Soorarai Pottru is a Tamil-language action/drama movie directed by Sudha Kongara and starring Suriya, Paresh Rawal, Aparna Balamurali, Urvashi and Mohan Babu.
If you’re looking for a film to give you some inspiration to chase your dreams, Suriya is here with Soorarai Pottru to give you a dose of hope and warmth. The movie, although 2-and-a-half-hours long, doesn’t miss a beat to entertain you, and leaves you with a smile on your face.
Soorarai Pottru is the inspiriting story of having a dream and chasing it. Maara dreams of making flying accessible to people. His determination and bravery know no bounds and thus he doesn’t bow down in front of bullying airline biggies. However, his path to fulfilling his dreams is laden with problems and so the question is – will he be able to overcome these obstacles to make his family proud?
So as I was saying, the movie is filled with inspiration to the brim, but funnily, it never feels too much. There are no condescending or annoying dialogues that become a bore. Maara’s obstacles, pain and victories, thus, feel very real and personal. He’s a man of determination and there’s a lot of very subtle characterisations that make him someone you can look up to (well, except for his anger management issues). The man can find an opportunity in any situation, no matter how terrible it is, and that’s what makes this movie so entertaining.
We also have a strong female lead in his wife Bommi. She’s feisty and speaks her mind and doesn’t let the patriarchy or society dictate her life. When we first meet her – on her way to meet Maara – she is a ball of energy, sarcasm and confidence, and much like her husband, never gives up her spark. She’s a character to watch, and someone you’ll come to admire and draw inspiration from as well. However, this is Maara’s movie, and at no point would you feel that he is too much.
Suriya does a brilliant job, and Soorarai Pottru completely rests on his able shoulders. From showing love to expressing grief, Suriya does not flinch even for a second from his character. His embodiment of Maara is so well-done that you cry when he cries for his father’s death. The actor brings all of Maara’s emotions to the forefront with such intensity that it instantly adds a punch to the storyline. Apart from him, Aparna Balamurali is also wonderful as the feisty Bommi. Her character is written very well, and it never feels like she’s just another plot device.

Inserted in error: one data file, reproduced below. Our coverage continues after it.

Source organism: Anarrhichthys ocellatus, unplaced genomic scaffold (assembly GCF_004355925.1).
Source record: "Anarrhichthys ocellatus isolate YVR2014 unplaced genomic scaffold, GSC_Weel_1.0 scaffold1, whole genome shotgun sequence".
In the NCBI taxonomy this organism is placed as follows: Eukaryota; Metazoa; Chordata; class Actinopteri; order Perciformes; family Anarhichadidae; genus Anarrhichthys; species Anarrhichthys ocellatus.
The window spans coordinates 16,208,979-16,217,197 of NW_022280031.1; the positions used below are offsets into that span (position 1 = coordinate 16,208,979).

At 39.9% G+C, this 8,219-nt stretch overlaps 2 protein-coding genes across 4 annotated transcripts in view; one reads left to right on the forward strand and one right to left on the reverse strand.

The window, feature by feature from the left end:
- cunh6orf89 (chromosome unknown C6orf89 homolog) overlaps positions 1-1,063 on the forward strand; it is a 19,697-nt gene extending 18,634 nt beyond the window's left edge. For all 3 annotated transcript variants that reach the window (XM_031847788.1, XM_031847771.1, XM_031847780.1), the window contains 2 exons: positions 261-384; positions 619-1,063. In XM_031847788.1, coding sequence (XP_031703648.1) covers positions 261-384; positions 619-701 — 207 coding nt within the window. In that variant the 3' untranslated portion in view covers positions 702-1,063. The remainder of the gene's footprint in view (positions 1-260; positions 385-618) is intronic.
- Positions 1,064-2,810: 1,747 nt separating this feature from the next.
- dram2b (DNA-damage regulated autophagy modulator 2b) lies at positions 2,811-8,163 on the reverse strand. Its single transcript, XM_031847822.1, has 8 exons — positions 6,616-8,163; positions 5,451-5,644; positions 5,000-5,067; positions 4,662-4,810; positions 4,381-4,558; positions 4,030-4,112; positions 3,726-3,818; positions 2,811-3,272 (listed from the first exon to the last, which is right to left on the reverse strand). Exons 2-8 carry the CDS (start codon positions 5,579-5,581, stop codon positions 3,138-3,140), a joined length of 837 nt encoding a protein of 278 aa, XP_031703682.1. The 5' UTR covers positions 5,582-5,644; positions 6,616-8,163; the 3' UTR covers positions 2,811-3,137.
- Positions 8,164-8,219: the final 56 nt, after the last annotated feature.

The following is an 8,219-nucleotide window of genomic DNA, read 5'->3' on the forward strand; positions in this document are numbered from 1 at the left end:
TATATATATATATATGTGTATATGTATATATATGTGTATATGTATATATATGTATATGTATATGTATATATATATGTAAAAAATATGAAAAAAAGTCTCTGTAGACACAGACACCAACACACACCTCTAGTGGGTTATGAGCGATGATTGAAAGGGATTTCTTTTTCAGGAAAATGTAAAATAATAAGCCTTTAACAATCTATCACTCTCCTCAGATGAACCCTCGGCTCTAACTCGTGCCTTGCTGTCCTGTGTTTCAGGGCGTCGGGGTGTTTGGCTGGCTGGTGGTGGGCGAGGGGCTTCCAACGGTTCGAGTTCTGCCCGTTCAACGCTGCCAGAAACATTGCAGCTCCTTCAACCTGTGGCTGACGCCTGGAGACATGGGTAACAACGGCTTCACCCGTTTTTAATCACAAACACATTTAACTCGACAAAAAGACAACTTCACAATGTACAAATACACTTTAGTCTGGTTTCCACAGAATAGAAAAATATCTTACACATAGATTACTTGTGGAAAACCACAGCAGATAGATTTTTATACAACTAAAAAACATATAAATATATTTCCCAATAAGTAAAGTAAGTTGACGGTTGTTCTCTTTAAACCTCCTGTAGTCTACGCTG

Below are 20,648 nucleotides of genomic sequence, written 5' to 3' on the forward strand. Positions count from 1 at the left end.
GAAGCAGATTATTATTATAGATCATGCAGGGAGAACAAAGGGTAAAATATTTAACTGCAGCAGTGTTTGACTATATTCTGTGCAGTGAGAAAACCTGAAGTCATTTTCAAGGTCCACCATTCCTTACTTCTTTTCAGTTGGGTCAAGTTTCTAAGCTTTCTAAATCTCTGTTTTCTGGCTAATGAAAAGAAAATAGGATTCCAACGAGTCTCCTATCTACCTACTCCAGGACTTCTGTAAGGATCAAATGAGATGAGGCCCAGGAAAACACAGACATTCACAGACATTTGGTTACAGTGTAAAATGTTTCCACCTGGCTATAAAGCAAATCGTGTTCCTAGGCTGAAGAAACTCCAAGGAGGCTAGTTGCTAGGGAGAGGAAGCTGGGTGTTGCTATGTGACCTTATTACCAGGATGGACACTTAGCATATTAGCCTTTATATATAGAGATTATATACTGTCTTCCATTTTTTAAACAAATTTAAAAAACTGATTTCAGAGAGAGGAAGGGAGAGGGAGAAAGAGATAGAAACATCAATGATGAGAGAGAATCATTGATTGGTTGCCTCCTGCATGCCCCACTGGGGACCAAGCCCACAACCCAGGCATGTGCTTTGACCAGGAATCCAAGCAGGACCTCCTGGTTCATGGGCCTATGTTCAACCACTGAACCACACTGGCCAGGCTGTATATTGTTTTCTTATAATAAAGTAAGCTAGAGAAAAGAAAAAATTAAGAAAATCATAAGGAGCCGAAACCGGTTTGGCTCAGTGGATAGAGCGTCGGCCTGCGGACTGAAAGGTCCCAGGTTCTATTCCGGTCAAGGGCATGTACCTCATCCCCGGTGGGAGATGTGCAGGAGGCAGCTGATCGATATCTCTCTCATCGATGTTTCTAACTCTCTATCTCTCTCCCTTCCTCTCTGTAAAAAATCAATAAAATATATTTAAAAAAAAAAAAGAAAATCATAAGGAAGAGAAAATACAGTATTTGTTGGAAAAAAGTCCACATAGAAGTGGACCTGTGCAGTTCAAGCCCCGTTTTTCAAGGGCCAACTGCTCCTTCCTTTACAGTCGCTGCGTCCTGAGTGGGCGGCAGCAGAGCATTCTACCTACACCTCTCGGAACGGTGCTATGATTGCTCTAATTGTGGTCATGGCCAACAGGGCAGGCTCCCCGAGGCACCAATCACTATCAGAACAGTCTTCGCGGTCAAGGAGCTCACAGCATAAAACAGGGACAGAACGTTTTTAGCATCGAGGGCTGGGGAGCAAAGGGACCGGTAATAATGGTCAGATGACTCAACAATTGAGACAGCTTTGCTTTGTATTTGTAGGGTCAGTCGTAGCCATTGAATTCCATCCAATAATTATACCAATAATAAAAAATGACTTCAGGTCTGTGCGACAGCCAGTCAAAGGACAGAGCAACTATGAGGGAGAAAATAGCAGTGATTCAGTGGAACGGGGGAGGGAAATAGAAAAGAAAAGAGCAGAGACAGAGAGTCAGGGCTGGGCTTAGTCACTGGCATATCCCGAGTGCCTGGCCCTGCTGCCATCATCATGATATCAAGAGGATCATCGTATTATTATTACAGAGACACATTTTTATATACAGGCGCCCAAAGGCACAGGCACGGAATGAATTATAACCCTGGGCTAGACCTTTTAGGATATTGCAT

This isn’t to say Soorarai Pottru does something different or unique in terms of its storyline – it doesn’t. It’s a story we have seen before, and you know how it’ll end. There’s no twist that you wouldn’t be able to figure out. However, even with a story as such, the movie shines with how it tackles the narrative. It’s entertaining from start to end, and never feels too dragged out.
I think the movie could’ve done more with Paresh Rawal’s Paresh Goswami though. He’s a formidable foe, but one that feels like a box of clichés. He has a lot of hold over the who’s who of the government, but at some point, it feels like he’s giving off the same old lines that we have heard so many a times. The second half also has those clichés where all of Maara’s problems get solved fairly quickly. It didn’t bother me too much, but it does feel a little forced and overdramatic. However, when the goal is to reach the skies, nothing is too dramatic, probably.
Summing up: Soorarai Pottru
Soorarai Pottru is Suriya’s film – he carries it and embodies every aspect of Maari. The movie is inspiring and entertaining, and the lead pair, although their story isn’t explored much, is quite cute to look at. A clear entertainer, in my opinion.
Soorarai Pottru is streaming on Amazon Prime Video.
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